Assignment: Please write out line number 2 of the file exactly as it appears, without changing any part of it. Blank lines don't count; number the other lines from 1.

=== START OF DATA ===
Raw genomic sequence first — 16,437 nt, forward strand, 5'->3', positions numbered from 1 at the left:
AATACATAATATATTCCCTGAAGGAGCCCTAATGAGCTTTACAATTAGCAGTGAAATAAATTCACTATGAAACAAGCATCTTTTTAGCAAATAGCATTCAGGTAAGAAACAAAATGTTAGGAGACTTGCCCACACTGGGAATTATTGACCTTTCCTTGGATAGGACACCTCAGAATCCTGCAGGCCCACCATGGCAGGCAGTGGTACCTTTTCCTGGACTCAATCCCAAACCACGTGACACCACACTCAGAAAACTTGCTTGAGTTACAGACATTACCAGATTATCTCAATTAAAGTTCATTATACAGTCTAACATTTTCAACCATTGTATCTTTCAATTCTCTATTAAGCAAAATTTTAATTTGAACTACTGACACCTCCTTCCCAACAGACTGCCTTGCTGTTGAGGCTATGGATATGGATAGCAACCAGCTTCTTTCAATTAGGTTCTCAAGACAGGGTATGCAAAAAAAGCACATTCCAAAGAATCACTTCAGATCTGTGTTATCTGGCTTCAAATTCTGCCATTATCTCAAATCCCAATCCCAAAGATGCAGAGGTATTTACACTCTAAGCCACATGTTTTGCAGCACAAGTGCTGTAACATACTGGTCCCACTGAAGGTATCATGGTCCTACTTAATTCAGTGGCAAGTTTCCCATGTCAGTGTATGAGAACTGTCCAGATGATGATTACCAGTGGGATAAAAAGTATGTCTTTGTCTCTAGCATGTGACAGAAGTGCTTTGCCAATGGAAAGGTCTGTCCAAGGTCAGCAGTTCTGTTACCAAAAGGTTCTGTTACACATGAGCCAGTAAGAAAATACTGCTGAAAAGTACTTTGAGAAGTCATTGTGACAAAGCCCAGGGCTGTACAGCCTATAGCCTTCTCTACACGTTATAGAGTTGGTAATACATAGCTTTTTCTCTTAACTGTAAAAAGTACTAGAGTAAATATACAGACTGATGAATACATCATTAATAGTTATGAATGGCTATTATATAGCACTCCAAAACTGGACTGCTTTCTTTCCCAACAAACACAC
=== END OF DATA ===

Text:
AATACATAATATATTCCCTGAAGGAGCCCTAATGAGCTTTACAATTAGCAGTGAAATAAATTCACTATGAAACAAGCATCTTTTTAGCAAATAGCATTCAGGTAAGAAACAAAATGTTAGGAGACTTGCCCACACTGGGAATTATTGACCTTTCCTTGGATAGGACACCTCAGAATCCTGCAGGCCCACCATGGCAGGCAGTGGTACCTTTTCCTGGACTCAATCCCAAACCACGTGACACCACACTCAGAAAACTTGCTTGAGTTACAGACATTACCAGATTATCTCAATTAAAGTTCATTATACAGTCTAACATTTTCAACCATTGTATCTTTCAATTCTCTATTAAGCAAAATTTTAATTTGAACTACTGACACCTCCTTCCCAACAGACTGCCTTGCTGTTGAGGCTATGGATATGGATAGCAACCAGCTTCTTTCAATTAGGTTCTCAAGACAGGGTATGCAAAAAAAGCACATTCCAAAGAATCACTTCAGATCTGTGTTATCTGGCTTCAAATTCTGCCATTATCTCAAATCCCAATCCCAAAGATGCAGAGGTATTTACACTCTAAGCCACATGTTTTGCAGCACAAGTGCTGTAACATACTGGTCCCACTGAAGGTATCATGGTCCTACTTAATTCAGTGGCAAGTTTCCCATGTCAGTGTATGAGAACTGTCCAGATGATGATTACCAGTGGGATAAAAAGTATGTCTTTGTCTCTAGCATGTGACAGAAGTGCTTTGCCAATGGAAAGGTCTGTCCAAGGTCAGCAGTTCTGTTACCAAAAGGTTCTGTTACACATGAGCCAGTAAGAAAATACTGCTGAAAAGTACTTTGAGAAGTCATTGTGACAAAGCCCAGGGCTGTACAGCCTATAGCCTTCTCTACACGTTATAGAGTTGGTAATACATAGCTTTTTCTCTTAACTGTAAAAAGTACTAGAGTAAATATACAGACTGATGAATACATCATTAATAGTTATGAATGGCTATTATATAGCACTCCAAAACTGGACTGCTTTCTTTCCCAACAAACACAC